DIY Flexible Tie Ties (CHEAP)

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Introduction: DIY Flexible Tie Ties (CHEAP)

There are a number of flexible ties on the market and they range from 5-10 dollars. Here is a way to customize them to whatever color and length that you want, and to do it for a fraction of what they cost retail!

MATERIALS:
8 guage (1/8 inch) aluminum ground wire. I had some in the garage, but you can find it on ebay for about 15 bucks for 50 feet.
550 paracord
Razor Blade
Lighter

Step 1:

Cut a piece of the ground wire to the length that you want your tie to be.

Cut a section of paracord 3/4 inch longer than the wire.

Pull the center cordage from the paracord.

Step 2:

Feed the wire into the center of the paracord. Leave approximately 3/8 of an inch over the end of the wire. When the wire is centered in the paracord, use your lighter or small torch to melt the cord, this will lock the wire inside and cover any sharp ends.

THAT IS IT!! You are done. Use them to manage cords, hang items, bind things to your pack....YOU NAME IT.

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    30 Comments

    0
    jnorv
    jnorv

    5 years ago

    I make them from1/4 inch braided poly rope and a plastic fid. I start with a 3 foot piece of rope. You can make fids from ball point pen barrels or hollow knitting needles.

    DSCF4701[1].JPGDSCF4702[1].JPGDSCF4700[1].JPGDSCF4703[1].JPG
    0
    LouS
    LouS

    5 years ago

    Even simpler, get a pack of old style pipe cleaners (the ones with the wire in the middle) and wrap them around the wire bundle. They're available at dollar stores and Amazon has 100 packs for about $2.

    0
    ccmrry
    ccmrry

    5 years ago

    Or do it simpler. I take a short length of cotton clothesline rope and tie a loop on both ends. Put it around the cord and pass one loop through the other to cinch the cord. Hang the free loop from a hook on the pegboard or a nail.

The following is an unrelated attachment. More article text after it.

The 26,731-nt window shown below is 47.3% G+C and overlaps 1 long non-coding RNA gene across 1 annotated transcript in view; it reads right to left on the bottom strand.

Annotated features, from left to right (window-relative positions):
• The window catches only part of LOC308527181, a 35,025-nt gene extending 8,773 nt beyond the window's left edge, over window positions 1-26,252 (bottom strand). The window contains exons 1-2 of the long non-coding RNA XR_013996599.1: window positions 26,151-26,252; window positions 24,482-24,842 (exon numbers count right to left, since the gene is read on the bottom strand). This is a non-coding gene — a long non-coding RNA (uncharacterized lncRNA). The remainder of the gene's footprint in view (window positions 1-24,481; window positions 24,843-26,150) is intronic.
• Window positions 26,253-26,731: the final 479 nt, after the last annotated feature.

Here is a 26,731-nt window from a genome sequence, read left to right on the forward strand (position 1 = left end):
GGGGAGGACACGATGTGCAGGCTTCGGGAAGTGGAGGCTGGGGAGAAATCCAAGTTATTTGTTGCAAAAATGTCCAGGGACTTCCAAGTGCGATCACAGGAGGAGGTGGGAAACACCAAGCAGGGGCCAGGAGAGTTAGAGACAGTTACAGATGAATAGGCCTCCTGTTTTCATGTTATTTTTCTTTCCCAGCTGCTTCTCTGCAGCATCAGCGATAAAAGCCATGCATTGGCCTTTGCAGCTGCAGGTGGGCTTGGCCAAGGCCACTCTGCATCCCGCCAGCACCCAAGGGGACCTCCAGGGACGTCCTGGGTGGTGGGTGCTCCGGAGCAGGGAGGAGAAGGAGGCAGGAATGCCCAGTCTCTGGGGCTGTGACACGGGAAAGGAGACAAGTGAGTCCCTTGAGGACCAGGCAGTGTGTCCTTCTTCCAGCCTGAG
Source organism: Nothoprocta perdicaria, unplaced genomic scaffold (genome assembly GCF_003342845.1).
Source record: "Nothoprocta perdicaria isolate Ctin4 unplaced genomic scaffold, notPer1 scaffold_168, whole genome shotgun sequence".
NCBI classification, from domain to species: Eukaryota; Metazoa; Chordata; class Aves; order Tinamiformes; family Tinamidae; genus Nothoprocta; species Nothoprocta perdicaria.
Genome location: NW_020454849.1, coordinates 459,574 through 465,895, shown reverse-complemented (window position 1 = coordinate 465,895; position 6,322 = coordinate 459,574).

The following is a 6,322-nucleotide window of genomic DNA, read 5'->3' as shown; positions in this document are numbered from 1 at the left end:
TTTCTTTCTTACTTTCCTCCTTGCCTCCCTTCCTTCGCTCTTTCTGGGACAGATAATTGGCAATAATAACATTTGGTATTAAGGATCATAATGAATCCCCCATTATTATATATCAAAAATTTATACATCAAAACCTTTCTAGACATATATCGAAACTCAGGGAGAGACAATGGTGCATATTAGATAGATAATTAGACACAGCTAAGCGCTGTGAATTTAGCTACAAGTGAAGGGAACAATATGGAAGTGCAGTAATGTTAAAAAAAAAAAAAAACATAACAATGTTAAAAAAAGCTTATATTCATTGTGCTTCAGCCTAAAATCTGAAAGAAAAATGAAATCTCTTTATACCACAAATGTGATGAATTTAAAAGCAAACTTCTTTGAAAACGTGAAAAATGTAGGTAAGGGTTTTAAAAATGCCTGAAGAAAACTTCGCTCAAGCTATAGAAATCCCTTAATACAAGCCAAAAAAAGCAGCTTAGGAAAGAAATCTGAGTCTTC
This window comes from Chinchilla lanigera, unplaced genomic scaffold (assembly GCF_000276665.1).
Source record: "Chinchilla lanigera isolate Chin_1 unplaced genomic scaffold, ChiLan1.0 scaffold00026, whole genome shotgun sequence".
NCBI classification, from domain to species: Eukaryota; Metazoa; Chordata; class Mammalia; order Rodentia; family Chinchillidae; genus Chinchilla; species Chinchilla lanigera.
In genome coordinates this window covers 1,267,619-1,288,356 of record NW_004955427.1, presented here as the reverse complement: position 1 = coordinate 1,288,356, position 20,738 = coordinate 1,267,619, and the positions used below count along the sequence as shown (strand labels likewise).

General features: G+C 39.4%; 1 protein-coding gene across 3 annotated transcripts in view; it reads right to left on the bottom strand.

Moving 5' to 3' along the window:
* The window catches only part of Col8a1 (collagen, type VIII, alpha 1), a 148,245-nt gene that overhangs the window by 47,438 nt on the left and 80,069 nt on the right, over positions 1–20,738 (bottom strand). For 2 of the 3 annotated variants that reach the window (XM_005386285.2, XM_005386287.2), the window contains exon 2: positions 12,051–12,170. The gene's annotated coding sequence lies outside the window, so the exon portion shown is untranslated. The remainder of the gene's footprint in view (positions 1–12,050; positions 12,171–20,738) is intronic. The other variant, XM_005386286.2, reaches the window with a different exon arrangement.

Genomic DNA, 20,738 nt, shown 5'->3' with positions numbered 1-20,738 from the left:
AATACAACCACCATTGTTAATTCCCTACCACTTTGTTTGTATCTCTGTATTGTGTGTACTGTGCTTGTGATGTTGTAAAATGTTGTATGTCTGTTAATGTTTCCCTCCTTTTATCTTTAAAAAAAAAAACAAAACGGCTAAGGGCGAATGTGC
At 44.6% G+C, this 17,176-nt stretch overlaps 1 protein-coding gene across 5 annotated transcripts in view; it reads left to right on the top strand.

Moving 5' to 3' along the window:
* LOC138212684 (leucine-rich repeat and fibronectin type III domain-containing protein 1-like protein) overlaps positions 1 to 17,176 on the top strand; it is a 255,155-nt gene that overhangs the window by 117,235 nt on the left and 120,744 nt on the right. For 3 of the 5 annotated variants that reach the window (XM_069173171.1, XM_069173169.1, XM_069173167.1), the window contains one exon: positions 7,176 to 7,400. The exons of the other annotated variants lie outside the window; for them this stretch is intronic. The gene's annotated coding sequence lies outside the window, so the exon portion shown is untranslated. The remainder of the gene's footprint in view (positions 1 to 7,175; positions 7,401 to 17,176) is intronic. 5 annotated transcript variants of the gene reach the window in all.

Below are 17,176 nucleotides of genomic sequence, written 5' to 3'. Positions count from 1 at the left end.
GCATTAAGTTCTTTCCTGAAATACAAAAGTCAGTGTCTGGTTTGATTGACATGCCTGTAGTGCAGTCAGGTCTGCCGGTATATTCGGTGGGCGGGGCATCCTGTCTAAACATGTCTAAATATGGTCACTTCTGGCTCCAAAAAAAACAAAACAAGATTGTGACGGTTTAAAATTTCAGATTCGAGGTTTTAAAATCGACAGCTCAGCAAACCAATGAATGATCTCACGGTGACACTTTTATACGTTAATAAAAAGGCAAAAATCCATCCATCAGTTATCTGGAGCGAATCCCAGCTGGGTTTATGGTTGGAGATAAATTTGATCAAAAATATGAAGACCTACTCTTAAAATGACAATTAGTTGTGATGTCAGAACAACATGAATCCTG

0
    thebutler
    thebutler

    7 years ago on Introduction

    DUDE YOU ARE AWESOME .IM GONNA MAKE HUNDRIDS OF THESE MUAHAHAHAA

    0
    carlfugate
    carlfugate

    7 years ago on Introduction

    I just finished making some tonight. If you have problems with it catching as your sliding them through I was able to make quick work by just using a twisting motion as it tended to snag on the inside. Great post!

    0
    Skysurfer_uk
    Skysurfer_uk

    7 years ago on Introduction

    Excellent idea! Now I know what to do with those miles of paracord when we kill a parachute.

    0
    nwlaurie
    nwlaurie

    Reply 7 years ago on Introduction

    How often do you kill a parachute? (and does it float up to heaven when it dies - against ALL its training!)

    0
    Skysurfer_uk
    Skysurfer_uk

    Reply 7 years ago on Introduction

    Nope, they go to garden plots for shades, make drogues, toys parachutes, replace shoelaces... the list is endless. We use them as tow 'chutes, so they last longer (no shock). But they do die eventually...

    0
    chrispix
    chrispix

    7 years ago on Introduction

    Very nice idea. I have some of the plastic ones they sell at Home Depot, and find that the wire breaks after a while if you twist it in the same place. How well does the 8 gauge wire hold up to repeated bending?

    0
    seadraggin
    seadraggin

    Reply 7 years ago on Introduction

    The aluminum grounding wire is really malleable so I haven't had a problem. I also usually don't use them like the twist ties you find on bread loaves, but wrapped around things like a spring (see the first photo).
    Cheers

    0
    chrispix
    chrispix

    Reply 7 years ago on Introduction

    Yeah, I use them to bind stuff in my garage, but I find I always bend them in the same place. Just ordered some 8 gauge wire on ebay, so I'll be trying it soon. Thanks!

    0
    texdanm
    texdanm

    7 years ago on Introduction

    Grrrreat Idea. I had a bunch of 12/2/wG romex pieces and it worked perfectly. It also gave me something to do with the little pieces of paracord that I always have left over.

    0
    ToolHoard
    ToolHoard

    7 years ago

    @jcook20 Haha

    0
    John Saint
    John Saint

    7 years ago on Introduction

    Practical, useful, easy, and can use recycled scraps. Inventive elegance. Thank you very much.

    0
    darthbindy
    darthbindy

    7 years ago on Introduction

    Now I'm jealous I didn't think of this first! =P
    Amazing job, keep making things like this! =D

    0
    jcook20
    jcook20

    7 years ago on Introduction

    Hey guise is there an instructable that will tell me how to acquire and cut wire to specific lengths? I found this instructable a bit too advanced.